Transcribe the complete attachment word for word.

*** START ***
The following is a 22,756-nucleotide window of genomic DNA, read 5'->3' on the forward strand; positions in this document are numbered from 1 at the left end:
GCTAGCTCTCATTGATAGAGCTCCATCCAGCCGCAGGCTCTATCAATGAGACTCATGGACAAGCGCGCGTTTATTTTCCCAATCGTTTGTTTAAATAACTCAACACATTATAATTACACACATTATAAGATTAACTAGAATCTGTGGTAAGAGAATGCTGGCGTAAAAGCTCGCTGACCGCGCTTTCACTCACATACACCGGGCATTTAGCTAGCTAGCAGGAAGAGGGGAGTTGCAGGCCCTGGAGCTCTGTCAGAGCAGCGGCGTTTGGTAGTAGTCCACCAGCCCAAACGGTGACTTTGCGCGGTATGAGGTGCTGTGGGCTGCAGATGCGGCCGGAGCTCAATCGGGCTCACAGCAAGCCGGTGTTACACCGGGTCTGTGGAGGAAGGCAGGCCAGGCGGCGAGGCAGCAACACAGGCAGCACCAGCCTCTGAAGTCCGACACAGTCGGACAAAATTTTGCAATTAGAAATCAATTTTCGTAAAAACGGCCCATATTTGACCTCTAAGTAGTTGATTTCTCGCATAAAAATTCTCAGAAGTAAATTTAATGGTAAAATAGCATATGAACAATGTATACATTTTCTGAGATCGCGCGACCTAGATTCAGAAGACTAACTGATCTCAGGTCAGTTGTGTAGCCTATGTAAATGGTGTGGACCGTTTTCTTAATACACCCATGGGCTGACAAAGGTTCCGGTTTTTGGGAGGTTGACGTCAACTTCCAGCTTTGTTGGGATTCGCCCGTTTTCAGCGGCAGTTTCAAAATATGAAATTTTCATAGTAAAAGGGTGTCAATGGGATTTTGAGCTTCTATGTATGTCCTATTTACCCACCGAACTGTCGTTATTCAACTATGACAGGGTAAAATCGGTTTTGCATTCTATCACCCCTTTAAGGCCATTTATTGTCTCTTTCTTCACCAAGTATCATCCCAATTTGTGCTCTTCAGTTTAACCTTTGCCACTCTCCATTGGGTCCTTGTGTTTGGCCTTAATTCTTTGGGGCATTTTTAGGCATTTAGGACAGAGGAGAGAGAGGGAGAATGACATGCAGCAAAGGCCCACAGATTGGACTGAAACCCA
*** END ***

The following is a 22,756-nucleotide window of genomic DNA, read 5'->3' on the forward strand; positions in this document are numbered from 1 at the left end:
GCTAGCTCTCATTGATAGAGCTCCATCCAGCCGCAGGCTCTATCAATGAGACTCATGGACAAGCGCGCGTTTATTTTCCCAATCGTTTGTTTAAATAACTCAACACATTATAATTACACACATTATAAGATTAACTAGAATCTGTGGTAAGAGAATGCTGGCGTAAAAGCTCGCTGACCGCGCTTTCACTCACATACACCGGGCATTTAGCTAGCTAGCAGGAAGAGGGGAGTTGCAGGCCCTGGAGCTCTGTCAGAGCAGCGGCGTTTGGTAGTAGTCCACCAGCCCAAACGGTGACTTTGCGCGGTATGAGGTGCTGTGGGCTGCAGATGCGGCCGGAGCTCAATCGGGCTCACAGCAAGCCGGTGTTACACCGGGTCTGTGGAGGAAGGCAGGCCAGGCGGCGAGGCAGCAACACAGGCAGCACCAGCCTCTGAAGTCCGACACAGTCGGACAAAATTTTGCAATTAGAAATCAATTTTCGTAAAAACGGCCCATATTTGACCTCTAAGTAGTTGATTTCTCGCATAAAAATTCTCAGAAGTAAATTTAATGGTAAAATAGCATATGAACAATGTATACATTTTCTGAGATCGCGCGACCTAGATTCAGAAGACTAACTGATCTCAGGTCAGTTGTGTAGCCTATGTAAATGGTGTGGACCGTTTTCTTAATACACCCATGGGCTGACAAAGGTTCCGGTTTTTGGGAGGTTGACGTCAACTTCCAGCTTTGTTGGGATTCGCCCGTTTTCAGCGGCAGTTTCAAAATATGAAATTTTCATAGTAAAAGGGTGTCAATGGGATTTTGAGCTTCTATGTATGTCCTATTTACCCACCGAACTGTCGTTATTCAACTATGACAGGGTAAAATCGGTTTTGCATTCTATCACCCCTTTAAGGCCATTTATTGTCTCTTTCTTCACCAAGTATCATCCCAATTTGTGCTCTTCAGTTTAACCTTTGCCACTCTCCATTGGGTCCTTGTGTTTGGCCTTAATTCTTTGGGGCATTTTTAGGCATTTAGGACAGAGGAGAGAGAGGGAGAATGACATGCAGCAAAGGCCCACAGATTGGACTGAAACCCA